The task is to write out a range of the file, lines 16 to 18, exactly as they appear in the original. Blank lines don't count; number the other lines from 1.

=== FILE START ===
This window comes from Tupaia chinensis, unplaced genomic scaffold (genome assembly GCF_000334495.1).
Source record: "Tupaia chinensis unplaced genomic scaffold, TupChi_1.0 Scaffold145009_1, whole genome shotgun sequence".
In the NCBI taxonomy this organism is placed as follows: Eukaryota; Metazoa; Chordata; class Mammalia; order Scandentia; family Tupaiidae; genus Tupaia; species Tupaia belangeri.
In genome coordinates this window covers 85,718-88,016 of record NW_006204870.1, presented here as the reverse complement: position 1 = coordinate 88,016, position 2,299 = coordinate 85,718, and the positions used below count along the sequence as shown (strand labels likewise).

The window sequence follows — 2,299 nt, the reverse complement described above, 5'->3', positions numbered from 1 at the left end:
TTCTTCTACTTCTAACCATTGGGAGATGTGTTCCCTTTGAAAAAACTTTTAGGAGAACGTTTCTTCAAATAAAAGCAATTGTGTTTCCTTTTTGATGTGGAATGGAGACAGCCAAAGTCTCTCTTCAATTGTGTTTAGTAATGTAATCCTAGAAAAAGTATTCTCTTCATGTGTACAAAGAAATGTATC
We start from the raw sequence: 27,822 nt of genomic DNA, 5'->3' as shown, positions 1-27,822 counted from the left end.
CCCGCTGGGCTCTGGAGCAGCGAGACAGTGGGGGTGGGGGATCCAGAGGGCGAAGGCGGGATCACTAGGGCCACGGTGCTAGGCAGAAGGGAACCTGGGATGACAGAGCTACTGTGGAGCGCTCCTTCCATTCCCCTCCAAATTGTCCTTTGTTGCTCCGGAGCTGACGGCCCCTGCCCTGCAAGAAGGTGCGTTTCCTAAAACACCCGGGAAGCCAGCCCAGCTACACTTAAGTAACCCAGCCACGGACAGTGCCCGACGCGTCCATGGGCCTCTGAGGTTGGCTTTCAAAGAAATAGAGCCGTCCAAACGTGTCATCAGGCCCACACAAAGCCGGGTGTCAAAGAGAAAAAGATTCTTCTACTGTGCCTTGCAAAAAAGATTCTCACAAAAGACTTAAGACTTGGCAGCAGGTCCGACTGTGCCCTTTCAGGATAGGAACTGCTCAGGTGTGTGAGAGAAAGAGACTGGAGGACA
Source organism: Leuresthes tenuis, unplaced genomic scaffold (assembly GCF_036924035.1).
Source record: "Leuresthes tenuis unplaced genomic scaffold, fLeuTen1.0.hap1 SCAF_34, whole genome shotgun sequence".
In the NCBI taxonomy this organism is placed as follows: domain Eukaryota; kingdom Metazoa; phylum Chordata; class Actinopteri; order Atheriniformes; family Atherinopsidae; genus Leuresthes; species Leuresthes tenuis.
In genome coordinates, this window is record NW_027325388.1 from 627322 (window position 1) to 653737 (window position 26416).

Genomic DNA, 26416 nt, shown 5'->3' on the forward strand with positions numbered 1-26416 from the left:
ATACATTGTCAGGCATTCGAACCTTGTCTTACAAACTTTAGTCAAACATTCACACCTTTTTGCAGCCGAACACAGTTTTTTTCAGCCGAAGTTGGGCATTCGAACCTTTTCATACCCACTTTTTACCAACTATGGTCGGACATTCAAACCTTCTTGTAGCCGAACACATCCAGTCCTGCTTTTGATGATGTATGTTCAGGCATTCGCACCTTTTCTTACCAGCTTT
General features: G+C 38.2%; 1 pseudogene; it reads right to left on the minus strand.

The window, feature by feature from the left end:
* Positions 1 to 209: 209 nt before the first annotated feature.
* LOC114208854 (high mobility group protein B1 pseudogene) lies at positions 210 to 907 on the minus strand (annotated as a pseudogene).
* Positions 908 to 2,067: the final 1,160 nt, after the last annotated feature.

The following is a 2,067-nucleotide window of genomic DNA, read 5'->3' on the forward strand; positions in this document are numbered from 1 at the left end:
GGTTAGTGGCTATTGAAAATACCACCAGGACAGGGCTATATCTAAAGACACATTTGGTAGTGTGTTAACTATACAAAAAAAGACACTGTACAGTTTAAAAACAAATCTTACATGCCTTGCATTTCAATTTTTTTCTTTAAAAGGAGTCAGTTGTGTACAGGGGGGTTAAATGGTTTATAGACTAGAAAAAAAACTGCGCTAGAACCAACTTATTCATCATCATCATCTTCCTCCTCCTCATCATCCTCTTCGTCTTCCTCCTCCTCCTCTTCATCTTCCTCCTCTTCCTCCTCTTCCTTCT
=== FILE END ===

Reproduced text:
The window, feature by feature from the left end:
* Positions 1 to 209: 209 nt before the first annotated feature.
* LOC114208854 (high mobility group protein B1 pseudogene) lies at positions 210 to 907 on the minus strand (annotated as a pseudogene).